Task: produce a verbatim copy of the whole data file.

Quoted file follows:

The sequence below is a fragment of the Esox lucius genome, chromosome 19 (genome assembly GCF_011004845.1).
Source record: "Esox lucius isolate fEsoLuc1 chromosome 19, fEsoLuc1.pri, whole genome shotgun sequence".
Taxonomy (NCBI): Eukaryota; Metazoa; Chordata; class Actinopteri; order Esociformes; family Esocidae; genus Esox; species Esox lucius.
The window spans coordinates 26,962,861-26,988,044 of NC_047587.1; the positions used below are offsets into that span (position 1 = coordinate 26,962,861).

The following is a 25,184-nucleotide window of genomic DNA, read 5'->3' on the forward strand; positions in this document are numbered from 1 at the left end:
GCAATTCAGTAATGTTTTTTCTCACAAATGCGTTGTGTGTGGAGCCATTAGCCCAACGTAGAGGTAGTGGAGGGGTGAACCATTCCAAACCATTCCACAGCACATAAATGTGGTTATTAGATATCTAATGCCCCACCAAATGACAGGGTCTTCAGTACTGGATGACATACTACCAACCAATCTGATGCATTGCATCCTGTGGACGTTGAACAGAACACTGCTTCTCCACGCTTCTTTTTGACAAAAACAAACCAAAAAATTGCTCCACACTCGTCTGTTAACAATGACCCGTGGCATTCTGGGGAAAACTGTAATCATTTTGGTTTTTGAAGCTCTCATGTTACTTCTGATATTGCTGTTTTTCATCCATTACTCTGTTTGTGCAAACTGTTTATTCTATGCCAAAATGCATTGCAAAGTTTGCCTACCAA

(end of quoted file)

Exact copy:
The sequence below is a fragment of the Esox lucius genome, chromosome 19 (genome assembly GCF_011004845.1).
Source record: "Esox lucius isolate fEsoLuc1 chromosome 19, fEsoLuc1.pri, whole genome shotgun sequence".
Taxonomy (NCBI): Eukaryota; Metazoa; Chordata; class Actinopteri; order Esociformes; family Esocidae; genus Esox; species Esox lucius.
The window spans coordinates 26,962,861-26,988,044 of NC_047587.1; the positions used below are offsets into that span (position 1 = coordinate 26,962,861).

The following is a 25,184-nucleotide window of genomic DNA, read 5'->3' on the forward strand; positions in this document are numbered from 1 at the left end:
GCAATTCAGTAATGTTTTTTCTCACAAATGCGTTGTGTGTGGAGCCATTAGCCCAACGTAGAGGTAGTGGAGGGGTGAACCATTCCAAACCATTCCACAGCACATAAATGTGGTTATTAGATATCTAATGCCCCACCAAATGACAGGGTCTTCAGTACTGGATGACATACTACCAACCAATCTGATGCATTGCATCCTGTGGACGTTGAACAGAACACTGCTTCTCCACGCTTCTTTTTGACAAAAACAAACCAAAAAATTGCTCCACACTCGTCTGTTAACAATGACCCGTGGCATTCTGGGGAAAACTGTAATCATTTTGGTTTTTGAAGCTCTCATGTTACTTCTGATATTGCTGTTTTTCATCCATTACTCTGTTTGTGCAAACTGTTTATTCTATGCCAAAATGCATTGCAAAGTTTGCCTACCAA